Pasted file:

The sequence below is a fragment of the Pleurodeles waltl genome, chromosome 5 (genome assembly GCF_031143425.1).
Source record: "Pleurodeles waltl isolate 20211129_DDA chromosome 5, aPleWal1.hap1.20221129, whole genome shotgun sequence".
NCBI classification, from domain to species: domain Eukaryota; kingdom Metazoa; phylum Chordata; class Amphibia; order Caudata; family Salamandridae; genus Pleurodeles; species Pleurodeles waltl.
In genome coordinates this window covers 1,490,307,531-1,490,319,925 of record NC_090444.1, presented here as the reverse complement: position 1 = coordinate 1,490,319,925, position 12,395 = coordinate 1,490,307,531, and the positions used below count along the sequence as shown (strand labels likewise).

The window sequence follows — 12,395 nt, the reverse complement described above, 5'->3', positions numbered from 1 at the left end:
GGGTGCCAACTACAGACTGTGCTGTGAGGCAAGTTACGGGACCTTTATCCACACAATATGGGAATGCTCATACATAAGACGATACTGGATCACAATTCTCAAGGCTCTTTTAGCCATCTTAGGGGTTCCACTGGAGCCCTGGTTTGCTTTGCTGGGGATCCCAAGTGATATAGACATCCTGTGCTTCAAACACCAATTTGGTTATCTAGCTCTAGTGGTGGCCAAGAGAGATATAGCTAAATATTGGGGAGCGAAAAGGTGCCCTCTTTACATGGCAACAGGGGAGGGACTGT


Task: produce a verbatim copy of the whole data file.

The sequence below is a fragment of the Pleurodeles waltl genome, chromosome 5 (genome assembly GCF_031143425.1).
Source record: "Pleurodeles waltl isolate 20211129_DDA chromosome 5, aPleWal1.hap1.20221129, whole genome shotgun sequence".
NCBI classification, from domain to species: domain Eukaryota; kingdom Metazoa; phylum Chordata; class Amphibia; order Caudata; family Salamandridae; genus Pleurodeles; species Pleurodeles waltl.
In genome coordinates this window covers 1,490,307,531-1,490,319,925 of record NC_090444.1, presented here as the reverse complement: position 1 = coordinate 1,490,319,925, position 12,395 = coordinate 1,490,307,531, and the positions used below count along the sequence as shown (strand labels likewise).

The window sequence follows — 12,395 nt, the reverse complement described above, 5'->3', positions numbered from 1 at the left end:
GGGTGCCAACTACAGACTGTGCTGTGAGGCAAGTTACGGGACCTTTATCCACACAATATGGGAATGCTCATACATAAGACGATACTGGATCACAATTCTCAAGGCTCTTTTAGCCATCTTAGGGGTTCCACTGGAGCCCTGGTTTGCTTTGCTGGGGATCCCAAGTGATATAGACATCCTGTGCTTCAAACACCAATTTGGTTATCTAGCTCTAGTGGTGGCCAAGAGAGATATAGCTAAATATTGGGGAGCGAAAAGGTGCCCTCTTTACATGGCAACAGGGGAGGGACTGT